Sunday, 18 June 2017

Their Finest (12A)

There's an old adage among devotees of Wittertainment that if it's advertised on the side of a bus, a film is probably bobbins.

But then reviews of Their Finest started coming in, and it seemed that this rule had finally been broken.

There was also word that this was Bill Nighy's finest (no pun intended) performance for some time.

So it was with some excitement and remarkably little trepidation that we settled down to enjoy this World War II tale.

It's got Nighy, Gemma Arterton, good reviews, we were in safe hands here...

And in one sense, we were.

Telling the story of the making of propaganda films during the war, Their Finest looks at the role of one woman in a male-dominated environment.

It's also a look at what happens to fading stars and how films were made back then.

And on all those fronts, it hits the spot.

Nighy, as moth-eaten forgotten star Ambrose Hilliard, is good. At his best though? No.

His best is still About Time.

Here he's playing the same Bill Nighy you've seen in countless other films, and while that sounds like a criticism it really isn't.

Like an older Hugh Grant, he's very good at what he does - but 'range' is never a word you'd attach to him.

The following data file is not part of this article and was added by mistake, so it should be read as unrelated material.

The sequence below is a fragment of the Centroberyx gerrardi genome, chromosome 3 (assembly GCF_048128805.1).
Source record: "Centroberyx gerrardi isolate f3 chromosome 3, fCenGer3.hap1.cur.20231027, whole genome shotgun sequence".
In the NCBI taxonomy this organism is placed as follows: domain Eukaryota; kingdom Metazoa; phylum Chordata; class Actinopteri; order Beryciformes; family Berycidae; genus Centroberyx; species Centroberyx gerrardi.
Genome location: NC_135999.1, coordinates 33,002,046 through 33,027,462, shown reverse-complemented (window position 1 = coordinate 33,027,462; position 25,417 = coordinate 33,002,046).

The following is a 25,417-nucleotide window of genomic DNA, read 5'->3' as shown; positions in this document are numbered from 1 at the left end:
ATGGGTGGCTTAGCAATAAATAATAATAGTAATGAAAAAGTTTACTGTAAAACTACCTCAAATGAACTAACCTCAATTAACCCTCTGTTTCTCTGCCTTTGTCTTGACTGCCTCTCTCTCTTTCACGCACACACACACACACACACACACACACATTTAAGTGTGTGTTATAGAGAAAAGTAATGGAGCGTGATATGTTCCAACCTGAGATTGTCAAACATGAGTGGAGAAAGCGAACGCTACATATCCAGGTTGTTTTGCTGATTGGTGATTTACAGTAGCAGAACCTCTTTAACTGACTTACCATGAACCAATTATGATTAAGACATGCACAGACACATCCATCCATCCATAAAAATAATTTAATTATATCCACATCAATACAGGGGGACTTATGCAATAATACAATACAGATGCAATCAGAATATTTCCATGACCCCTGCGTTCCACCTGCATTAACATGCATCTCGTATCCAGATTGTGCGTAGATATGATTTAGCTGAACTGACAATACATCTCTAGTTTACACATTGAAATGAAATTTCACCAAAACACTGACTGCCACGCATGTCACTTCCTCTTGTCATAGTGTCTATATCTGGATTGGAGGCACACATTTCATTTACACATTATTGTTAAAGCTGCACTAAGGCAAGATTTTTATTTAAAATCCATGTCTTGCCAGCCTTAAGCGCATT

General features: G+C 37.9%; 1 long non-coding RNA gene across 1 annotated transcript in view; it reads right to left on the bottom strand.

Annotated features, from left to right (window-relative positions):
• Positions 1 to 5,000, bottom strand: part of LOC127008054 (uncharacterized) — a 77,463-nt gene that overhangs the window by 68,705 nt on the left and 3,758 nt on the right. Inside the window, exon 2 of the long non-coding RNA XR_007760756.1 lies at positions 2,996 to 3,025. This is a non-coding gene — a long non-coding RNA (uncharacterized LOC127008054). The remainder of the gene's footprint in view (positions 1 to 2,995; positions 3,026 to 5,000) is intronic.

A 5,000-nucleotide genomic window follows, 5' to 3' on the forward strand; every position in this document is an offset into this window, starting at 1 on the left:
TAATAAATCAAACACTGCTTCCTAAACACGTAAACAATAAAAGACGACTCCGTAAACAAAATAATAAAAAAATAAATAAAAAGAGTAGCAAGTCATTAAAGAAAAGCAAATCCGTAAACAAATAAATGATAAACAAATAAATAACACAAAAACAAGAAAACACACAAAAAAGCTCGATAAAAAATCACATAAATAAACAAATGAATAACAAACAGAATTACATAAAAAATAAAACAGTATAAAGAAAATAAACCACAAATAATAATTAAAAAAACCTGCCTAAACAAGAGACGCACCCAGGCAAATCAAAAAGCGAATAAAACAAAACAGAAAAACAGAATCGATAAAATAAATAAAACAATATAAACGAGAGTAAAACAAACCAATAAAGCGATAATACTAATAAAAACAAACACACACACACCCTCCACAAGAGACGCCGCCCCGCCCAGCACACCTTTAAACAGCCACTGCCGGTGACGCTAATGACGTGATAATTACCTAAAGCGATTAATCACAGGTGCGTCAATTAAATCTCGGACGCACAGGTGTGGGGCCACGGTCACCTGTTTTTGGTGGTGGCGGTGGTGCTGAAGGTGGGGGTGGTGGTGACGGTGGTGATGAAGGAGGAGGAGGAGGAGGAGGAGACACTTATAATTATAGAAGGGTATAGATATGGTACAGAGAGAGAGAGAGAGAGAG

But as a crusty actor trying to rekindle his career in a world that's not bothered who he is, he portrays Ambrose with his trademark style and deft touch.

Arterton, however, is on another level.

With a wonderfully diverse CV (if you haven't seen The Disappearance Of Alice Creed, do - and soon), she has already proven herself to be a quality actress - and here she's no difference.

Playing a woman trying to pay the bills while her artist husband struggles to ply his trade, Arterton captures perfectly the struggles of domestic life in a city being bombed on a regular basis.

Her interplay with Nighy is also great to watch, as the growing role of women meets the stubborn guard of the Old Ways.

And it's arguably their relationship that is at the heart of Their Finest, as they both grow to see the other's point of view without losing ground on their own beliefs.

Just shows it can be done.

And the film itself looks lovely (usually a backhanded compliment, granted, but not here) - the feel of the period being brought to life wonderfully.

Sadly, though, it's not a film of any great depth.

Yes, it could be argued that it's capturing the style of the time - but films have moved on, and there should be a way of telling this tale without the more two-dimensional ways of old.

And this is where the film struggles.

As good as the central performances are, and as well-handled as the lighter moments are, none of that prevents the attention wandering about half way through.

There's no grit, here, no heft.

Which means that by the time the dramatic stuff starts happening in the final third it's really hard for the audience to get out of cruise control and start re-engaging with the action.

Put this film on BBC2 on a Sunday afternoon, and sure, you'll enjoy it.

You'll pop out occasionally to make a cuppa and let the cat out (and then in again, then out, then...) without really missing much and all will be well with the world.

But as a cinematic experience, you're left wondering quite why you made the effort to leave the house.

No comments:

Post a Comment